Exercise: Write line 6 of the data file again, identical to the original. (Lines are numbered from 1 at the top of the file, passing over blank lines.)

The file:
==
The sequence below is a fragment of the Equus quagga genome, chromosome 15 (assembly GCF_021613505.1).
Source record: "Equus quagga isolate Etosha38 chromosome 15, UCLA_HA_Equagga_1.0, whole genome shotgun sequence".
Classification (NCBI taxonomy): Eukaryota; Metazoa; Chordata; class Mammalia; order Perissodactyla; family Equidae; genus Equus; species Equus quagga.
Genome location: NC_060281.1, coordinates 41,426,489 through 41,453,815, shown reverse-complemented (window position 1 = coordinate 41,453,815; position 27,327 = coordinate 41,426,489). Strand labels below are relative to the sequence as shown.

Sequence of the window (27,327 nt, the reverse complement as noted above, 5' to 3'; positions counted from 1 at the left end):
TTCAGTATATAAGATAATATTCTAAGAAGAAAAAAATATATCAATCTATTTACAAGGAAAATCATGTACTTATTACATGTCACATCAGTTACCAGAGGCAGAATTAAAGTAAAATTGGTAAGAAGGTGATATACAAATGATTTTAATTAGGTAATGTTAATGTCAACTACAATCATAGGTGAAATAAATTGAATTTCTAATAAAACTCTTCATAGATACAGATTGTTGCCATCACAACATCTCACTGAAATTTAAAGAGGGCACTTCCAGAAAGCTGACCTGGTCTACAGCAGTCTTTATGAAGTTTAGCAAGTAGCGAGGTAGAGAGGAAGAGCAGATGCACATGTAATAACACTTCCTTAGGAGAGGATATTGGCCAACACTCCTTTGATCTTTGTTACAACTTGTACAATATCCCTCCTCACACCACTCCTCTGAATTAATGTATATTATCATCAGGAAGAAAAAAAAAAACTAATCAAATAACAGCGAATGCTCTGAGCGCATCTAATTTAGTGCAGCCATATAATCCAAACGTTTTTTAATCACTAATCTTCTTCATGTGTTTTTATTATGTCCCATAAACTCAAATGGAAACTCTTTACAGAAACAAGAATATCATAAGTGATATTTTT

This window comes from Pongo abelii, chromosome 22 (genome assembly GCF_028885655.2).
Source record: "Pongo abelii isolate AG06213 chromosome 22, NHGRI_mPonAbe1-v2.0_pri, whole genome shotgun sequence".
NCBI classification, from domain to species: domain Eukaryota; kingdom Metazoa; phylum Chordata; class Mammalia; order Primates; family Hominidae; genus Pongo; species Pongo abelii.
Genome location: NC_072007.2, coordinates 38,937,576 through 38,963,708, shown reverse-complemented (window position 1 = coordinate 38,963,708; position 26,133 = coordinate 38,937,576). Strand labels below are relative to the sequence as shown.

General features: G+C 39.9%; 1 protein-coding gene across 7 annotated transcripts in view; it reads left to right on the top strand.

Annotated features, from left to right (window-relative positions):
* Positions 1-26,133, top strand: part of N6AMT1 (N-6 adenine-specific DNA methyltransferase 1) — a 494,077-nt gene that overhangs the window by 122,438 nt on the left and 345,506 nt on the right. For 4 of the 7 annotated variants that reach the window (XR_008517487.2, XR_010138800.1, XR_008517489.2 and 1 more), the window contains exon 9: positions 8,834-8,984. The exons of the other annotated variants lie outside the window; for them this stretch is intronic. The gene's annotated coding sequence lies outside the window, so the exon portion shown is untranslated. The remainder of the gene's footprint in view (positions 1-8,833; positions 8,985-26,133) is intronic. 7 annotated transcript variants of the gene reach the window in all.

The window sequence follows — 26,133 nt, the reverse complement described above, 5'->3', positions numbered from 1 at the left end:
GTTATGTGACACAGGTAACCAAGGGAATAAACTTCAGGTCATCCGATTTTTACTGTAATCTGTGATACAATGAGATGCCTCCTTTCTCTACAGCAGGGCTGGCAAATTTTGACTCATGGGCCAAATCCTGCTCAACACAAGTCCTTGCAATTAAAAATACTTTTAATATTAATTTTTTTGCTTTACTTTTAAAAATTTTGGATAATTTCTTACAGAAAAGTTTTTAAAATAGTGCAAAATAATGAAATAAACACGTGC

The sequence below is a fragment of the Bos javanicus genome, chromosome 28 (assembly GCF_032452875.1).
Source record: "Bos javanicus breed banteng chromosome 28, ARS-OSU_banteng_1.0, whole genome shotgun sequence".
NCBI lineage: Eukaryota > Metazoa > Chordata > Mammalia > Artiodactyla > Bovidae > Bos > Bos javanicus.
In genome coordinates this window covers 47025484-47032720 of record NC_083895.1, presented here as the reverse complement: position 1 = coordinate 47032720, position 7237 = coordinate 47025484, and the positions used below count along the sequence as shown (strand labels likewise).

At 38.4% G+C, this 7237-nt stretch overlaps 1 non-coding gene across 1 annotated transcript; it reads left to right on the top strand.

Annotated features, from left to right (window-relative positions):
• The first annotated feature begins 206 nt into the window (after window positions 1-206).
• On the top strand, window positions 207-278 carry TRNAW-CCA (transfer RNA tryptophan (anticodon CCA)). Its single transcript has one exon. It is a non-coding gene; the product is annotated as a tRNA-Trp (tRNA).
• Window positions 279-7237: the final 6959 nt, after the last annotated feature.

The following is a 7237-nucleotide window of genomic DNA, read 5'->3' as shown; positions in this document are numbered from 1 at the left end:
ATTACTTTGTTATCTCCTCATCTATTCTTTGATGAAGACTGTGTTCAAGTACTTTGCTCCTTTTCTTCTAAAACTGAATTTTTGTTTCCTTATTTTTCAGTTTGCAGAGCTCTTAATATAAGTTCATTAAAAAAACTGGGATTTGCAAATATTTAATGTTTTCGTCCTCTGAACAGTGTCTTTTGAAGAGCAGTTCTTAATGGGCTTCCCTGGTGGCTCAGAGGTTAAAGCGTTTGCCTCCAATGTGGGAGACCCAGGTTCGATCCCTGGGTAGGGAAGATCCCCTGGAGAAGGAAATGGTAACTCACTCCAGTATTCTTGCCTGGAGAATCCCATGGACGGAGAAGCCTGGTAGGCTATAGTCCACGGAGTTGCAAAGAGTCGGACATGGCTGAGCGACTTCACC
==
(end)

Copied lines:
TTCAGTATATAAGATAATATTCTAAGAAGAAAAAAATATATCAATCTATTTACAAGGAAAATCATGTACTTATTACATGTCACATCAGTTACCAGAGGCAGAATTAAAGTAAAATTGGTAAGAAGGTGATATACAAATGATTTTAATTAGGTAATGTTAATGTCAACTACAATCATAGGTGAAATAAATTGAATTTCTAATAAAACTCTTCATAGATACAGATTGTTGCCATCACAACATCTCACTGAAATTTAAAGAGGGCACTTCCAGAAAGCTGACCTGGTCTACAGCAGTCTTTATGAAGTTTAGCAAGTAGCGAGGTAGAGAGGAAGAGCAGATGCACATGTAATAACACTTCCTTAGGAGAGGATATTGGCCAACACTCCTTTGATCTTTGTTACAACTTGTACAATATCCCTCCTCACACCACTCCTCTGAATTAATGTATATTATCATCAGGAAGAAAAAAAAAAACTAATCAAATAACAGCGAATGCTCTGAGCGCATCTAATTTAGTGCAGCCATATAATCCAAACGTTTTTTAATCACTAATCTTCTTCATGTGTTTTTATTATGTCCCATAAACTCAAATGGAAACTCTTTACAGAAACAAGAATATCATAAGTGATATTTTT